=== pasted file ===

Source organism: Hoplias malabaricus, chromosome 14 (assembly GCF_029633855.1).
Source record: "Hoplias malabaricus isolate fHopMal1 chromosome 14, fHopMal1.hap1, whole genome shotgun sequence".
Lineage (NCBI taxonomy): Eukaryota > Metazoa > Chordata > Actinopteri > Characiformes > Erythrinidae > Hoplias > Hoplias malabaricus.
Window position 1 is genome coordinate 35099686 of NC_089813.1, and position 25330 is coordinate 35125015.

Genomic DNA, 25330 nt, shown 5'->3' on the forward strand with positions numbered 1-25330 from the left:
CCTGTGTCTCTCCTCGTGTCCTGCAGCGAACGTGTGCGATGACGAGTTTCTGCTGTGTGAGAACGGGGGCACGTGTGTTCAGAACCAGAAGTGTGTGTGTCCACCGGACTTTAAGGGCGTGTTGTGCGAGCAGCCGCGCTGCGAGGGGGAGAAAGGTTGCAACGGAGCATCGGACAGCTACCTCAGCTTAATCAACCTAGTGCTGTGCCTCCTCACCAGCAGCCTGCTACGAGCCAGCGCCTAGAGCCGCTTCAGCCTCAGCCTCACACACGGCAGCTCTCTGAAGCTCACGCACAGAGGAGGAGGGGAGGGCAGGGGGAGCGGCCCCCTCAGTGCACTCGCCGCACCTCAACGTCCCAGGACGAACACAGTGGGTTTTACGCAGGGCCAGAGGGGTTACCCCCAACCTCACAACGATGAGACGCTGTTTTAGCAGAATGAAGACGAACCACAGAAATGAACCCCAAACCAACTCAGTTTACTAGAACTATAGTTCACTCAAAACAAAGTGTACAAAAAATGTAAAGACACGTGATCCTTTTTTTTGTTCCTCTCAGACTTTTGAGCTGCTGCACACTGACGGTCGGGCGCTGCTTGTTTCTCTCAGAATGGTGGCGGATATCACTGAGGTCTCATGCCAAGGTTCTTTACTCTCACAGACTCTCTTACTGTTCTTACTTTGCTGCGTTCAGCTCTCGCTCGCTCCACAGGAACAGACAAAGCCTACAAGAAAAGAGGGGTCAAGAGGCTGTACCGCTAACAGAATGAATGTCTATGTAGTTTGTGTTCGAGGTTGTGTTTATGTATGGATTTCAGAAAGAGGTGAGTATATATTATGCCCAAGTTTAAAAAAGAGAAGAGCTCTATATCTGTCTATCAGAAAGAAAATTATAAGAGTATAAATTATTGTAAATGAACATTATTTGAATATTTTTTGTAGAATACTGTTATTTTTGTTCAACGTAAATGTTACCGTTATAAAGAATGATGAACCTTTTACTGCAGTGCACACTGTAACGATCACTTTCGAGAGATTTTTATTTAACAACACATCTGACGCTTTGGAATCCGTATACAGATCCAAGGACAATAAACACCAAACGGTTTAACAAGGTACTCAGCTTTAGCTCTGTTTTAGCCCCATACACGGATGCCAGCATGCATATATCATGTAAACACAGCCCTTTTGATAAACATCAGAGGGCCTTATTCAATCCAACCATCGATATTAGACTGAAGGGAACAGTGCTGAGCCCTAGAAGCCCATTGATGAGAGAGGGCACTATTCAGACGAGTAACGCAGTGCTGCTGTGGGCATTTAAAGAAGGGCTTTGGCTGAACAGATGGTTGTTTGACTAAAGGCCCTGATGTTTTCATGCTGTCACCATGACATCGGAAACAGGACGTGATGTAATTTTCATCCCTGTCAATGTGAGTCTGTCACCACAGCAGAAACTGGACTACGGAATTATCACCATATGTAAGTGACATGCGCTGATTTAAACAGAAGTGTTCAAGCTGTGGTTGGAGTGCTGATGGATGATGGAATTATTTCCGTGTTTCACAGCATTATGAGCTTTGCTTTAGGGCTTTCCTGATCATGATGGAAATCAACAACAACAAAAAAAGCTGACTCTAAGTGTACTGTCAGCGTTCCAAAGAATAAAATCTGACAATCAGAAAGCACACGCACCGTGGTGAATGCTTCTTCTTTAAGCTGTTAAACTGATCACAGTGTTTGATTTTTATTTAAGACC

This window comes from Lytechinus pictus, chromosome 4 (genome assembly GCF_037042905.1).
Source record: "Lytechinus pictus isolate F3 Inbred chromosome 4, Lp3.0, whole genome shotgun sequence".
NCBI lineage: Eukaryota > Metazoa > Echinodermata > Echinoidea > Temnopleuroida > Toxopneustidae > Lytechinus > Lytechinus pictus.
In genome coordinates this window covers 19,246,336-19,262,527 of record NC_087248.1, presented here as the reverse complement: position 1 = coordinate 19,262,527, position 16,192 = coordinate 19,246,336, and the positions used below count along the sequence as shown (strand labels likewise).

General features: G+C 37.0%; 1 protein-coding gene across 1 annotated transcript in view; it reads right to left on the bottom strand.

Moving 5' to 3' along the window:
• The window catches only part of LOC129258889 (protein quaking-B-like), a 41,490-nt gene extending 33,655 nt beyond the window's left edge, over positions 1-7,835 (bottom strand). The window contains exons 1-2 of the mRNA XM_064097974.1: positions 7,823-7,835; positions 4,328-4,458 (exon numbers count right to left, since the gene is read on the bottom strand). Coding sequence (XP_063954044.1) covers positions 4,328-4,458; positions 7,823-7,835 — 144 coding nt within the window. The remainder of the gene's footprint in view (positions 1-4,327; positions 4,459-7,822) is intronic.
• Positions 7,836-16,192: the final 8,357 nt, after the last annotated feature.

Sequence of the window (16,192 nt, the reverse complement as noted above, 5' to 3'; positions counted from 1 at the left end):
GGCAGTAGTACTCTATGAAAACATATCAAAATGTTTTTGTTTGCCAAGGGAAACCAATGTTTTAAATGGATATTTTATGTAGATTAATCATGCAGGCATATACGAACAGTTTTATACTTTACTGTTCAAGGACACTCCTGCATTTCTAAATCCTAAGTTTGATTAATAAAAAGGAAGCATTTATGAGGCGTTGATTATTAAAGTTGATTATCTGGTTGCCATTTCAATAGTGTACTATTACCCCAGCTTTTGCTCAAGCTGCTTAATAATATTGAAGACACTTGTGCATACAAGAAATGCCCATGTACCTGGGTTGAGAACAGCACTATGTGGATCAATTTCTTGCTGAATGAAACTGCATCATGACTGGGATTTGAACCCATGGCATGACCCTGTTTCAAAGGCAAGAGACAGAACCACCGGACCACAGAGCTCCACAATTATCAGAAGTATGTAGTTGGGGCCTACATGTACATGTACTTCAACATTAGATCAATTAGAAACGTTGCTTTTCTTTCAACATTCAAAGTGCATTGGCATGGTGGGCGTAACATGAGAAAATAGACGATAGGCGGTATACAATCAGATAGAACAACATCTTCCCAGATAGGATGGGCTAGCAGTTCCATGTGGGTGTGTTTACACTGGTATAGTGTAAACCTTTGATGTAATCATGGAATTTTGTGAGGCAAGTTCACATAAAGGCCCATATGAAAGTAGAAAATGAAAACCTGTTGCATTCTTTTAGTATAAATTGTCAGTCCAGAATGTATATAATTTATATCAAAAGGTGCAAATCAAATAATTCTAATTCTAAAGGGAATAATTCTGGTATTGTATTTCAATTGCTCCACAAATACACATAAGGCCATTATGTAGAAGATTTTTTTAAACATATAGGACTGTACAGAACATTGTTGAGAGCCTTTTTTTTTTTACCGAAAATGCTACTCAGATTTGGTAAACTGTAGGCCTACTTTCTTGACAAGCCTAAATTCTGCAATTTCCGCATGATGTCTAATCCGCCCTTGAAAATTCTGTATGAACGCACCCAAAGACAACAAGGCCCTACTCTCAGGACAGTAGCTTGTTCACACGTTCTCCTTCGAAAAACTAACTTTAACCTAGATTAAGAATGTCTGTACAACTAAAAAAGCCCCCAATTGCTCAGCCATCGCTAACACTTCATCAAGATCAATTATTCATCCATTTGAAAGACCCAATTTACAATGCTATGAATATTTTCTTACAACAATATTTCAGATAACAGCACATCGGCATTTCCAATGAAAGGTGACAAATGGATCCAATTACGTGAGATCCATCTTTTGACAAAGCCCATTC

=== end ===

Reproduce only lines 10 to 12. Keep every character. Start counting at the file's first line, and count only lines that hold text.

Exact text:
In genome coordinates this window covers 19,246,336-19,262,527 of record NC_087248.1, presented here as the reverse complement: position 1 = coordinate 19,262,527, position 16,192 = coordinate 19,246,336, and the positions used below count along the sequence as shown (strand labels likewise).

General features: G+C 37.0%; 1 protein-coding gene across 1 annotated transcript in view; it reads right to left on the bottom strand.

Moving 5' to 3' along the window: